It’s annual report season, which includes announcements from the CEO and/or chairman of every public U.S. company. Given that Warren Buffett, the chairman of Berkshire Hathaway, is the most successful investor of all time, you might expect that a 23-page communication from him would be jargon-packed and over most people’s heads.
In actuality, Buffett’s annual letter to shareholders is famously down-to-earth, conversational, and witty. Never mind for now the specific points he makes: how he communicates his message is a lesson for all of us.
Based on last year’s letter to Berkshire shareholders, here are some of the traits contributing to effective, engaging financial communications, and examples of how Buffett uses them to great effect.
- Use numbers to season the points you serve — they’re not the main dish. Buffett doesn’t just report on the underwriting gains of their insurance businesses and let the numbers stand for themselves; he explains the terminology, what the numbers mean, and how he and Charlie Munger, his business partner, view them. Case in point: “Our $58.5 billion of insurance “float” — money that doesn’t belong to us but that we hold and invest for our own benefit — cost us less than zero. In fact, we were paid $2.8 billion to hold our float during 2008. Charlie and I find this enjoyable.”
- Use analogies and metaphors. A great example is Buffett’s description of how many of us felt after the economic collapse in 2008: “By yearend, investors of all stripes were bloodied and confused, much as if they were small birds that had strayed into a badminton game.” And he goes on to describe the government’s response: “In poker terms, the Treasury and the Fed have gone ‘all in.’ Economic medicine that was previously meted out by the cupful has recently been dispensed by the barrel.” These metaphors do more to explain his points than paragraphs of technical jargon ever could.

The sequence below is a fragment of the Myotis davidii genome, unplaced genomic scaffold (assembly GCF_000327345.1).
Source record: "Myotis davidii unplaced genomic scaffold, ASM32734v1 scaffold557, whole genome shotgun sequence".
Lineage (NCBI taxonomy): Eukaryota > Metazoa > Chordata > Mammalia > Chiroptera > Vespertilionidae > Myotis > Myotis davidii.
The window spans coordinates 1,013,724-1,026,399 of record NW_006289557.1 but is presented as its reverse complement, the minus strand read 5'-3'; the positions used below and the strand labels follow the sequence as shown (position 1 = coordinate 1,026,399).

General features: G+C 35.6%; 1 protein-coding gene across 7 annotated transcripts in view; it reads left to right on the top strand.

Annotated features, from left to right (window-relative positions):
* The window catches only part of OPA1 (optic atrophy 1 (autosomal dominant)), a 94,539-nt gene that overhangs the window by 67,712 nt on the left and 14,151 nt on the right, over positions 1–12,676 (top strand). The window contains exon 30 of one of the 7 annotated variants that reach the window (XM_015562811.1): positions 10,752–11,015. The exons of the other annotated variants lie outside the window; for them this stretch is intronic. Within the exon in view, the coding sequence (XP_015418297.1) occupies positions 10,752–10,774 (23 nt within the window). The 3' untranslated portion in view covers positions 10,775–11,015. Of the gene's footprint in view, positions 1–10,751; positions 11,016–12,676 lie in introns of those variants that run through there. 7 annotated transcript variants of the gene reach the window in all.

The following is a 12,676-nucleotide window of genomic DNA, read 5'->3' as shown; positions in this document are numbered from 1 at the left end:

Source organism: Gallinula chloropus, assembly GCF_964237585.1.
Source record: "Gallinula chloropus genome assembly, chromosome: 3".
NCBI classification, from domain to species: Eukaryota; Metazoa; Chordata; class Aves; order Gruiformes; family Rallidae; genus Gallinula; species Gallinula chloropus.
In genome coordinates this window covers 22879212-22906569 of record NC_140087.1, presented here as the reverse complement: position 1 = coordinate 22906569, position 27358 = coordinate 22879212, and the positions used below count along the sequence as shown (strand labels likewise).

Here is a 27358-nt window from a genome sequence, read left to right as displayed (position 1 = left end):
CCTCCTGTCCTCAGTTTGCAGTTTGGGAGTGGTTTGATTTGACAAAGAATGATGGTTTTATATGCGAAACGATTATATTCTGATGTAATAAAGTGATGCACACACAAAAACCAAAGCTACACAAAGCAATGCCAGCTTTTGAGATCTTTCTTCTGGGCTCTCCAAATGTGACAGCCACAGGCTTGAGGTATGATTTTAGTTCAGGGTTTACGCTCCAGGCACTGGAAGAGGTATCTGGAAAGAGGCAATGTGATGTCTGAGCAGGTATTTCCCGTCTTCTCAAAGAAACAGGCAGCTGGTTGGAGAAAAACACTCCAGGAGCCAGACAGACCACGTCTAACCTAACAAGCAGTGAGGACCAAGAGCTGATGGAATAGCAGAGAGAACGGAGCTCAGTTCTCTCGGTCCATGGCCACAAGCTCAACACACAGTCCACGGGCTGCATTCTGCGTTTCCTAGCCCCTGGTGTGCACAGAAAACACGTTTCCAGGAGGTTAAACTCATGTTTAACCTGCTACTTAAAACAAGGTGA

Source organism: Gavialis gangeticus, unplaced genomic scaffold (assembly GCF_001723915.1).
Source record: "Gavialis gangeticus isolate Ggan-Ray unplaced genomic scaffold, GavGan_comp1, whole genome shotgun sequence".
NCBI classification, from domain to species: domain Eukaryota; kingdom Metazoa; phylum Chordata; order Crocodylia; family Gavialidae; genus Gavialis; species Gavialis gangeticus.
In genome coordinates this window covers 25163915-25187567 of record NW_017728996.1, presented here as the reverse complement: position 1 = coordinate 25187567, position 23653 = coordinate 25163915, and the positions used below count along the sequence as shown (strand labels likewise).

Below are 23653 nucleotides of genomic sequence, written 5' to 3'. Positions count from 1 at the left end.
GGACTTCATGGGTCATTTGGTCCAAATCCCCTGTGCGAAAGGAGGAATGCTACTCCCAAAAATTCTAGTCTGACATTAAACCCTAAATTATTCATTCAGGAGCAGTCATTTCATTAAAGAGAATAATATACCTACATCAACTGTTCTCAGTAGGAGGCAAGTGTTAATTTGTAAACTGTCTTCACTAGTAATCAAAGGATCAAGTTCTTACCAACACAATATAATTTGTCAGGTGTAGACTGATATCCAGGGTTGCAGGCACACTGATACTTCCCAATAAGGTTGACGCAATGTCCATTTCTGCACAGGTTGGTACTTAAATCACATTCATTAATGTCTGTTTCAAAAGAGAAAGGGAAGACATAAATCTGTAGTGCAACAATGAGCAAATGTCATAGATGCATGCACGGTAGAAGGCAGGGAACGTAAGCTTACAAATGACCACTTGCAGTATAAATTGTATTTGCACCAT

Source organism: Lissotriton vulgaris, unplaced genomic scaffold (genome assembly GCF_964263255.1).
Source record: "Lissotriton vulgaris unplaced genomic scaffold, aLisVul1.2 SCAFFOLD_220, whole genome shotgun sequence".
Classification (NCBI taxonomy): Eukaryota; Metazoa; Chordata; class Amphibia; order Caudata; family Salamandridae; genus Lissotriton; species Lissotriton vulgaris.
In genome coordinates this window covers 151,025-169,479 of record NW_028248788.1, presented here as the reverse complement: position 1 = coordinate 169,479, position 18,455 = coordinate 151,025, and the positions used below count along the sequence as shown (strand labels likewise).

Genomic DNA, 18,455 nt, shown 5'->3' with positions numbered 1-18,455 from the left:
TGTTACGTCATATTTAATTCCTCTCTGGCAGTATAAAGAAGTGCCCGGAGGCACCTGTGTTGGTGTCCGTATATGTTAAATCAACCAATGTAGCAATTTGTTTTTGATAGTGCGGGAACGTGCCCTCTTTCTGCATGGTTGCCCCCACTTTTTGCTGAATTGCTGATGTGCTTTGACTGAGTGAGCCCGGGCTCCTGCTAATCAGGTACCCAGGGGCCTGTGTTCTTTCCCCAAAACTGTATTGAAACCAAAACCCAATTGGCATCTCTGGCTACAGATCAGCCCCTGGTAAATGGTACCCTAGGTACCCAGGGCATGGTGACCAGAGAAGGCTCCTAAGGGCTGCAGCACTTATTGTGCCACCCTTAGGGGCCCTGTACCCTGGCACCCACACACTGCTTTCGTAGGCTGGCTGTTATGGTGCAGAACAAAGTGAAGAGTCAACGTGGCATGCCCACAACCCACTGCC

- Be honest and transparent. Buffett follows-up a recap of 2008 successes with the following revelation: “During 2008 I did some dumb things in investments. I made at least one major mistake of commission and several lesser ones that also hurt. I will tell you more about these later. Furthermore, I made some errors of omission, sucking my thumb when new facts came in that should have caused me to re-examine my thinking and promptly take action.” Instead of deflating his credibility, this kind of refreshing candidness makes the audience more trusting of whatever else he might say: after all, he’s clearly not hiding anything.
- Use facts to put things in realistic context. After explaining how bad the economic situation was in 2008, Buffett gave a fact-based context for how to view these realities. “Amid this bad news, however, never forget that our country has faced far worse travails in the past. In the 20th Century alone, we dealt with two great wars (one of which we initially appeared to be losing); a dozen or so panics and recessions; virulent inflation that led to a 21 1/2% prime rate in 1980; and the Great Depression of the 1930s, when unemployment ranged between 15% and 25% for many years. America has had no shortage of challenges. Without fail, however, we’ve overcome them. Compare the record of this period with the dozens of centuries during which humans secured only tiny gains, if any, in how they lived. Though the path has not been smooth, our economic system has worked extraordinarily well over time.”
We think these characteristics are the start of a great checklist for all of us who aspire to make numbers and financials approachable.
Try to use these principles next time you’re giving a financial presentation. After all, if the great Warren Buffett can make complicated financials simple and interesting, why shouldn’t we?
Originally published on Harvard Business Review Blog.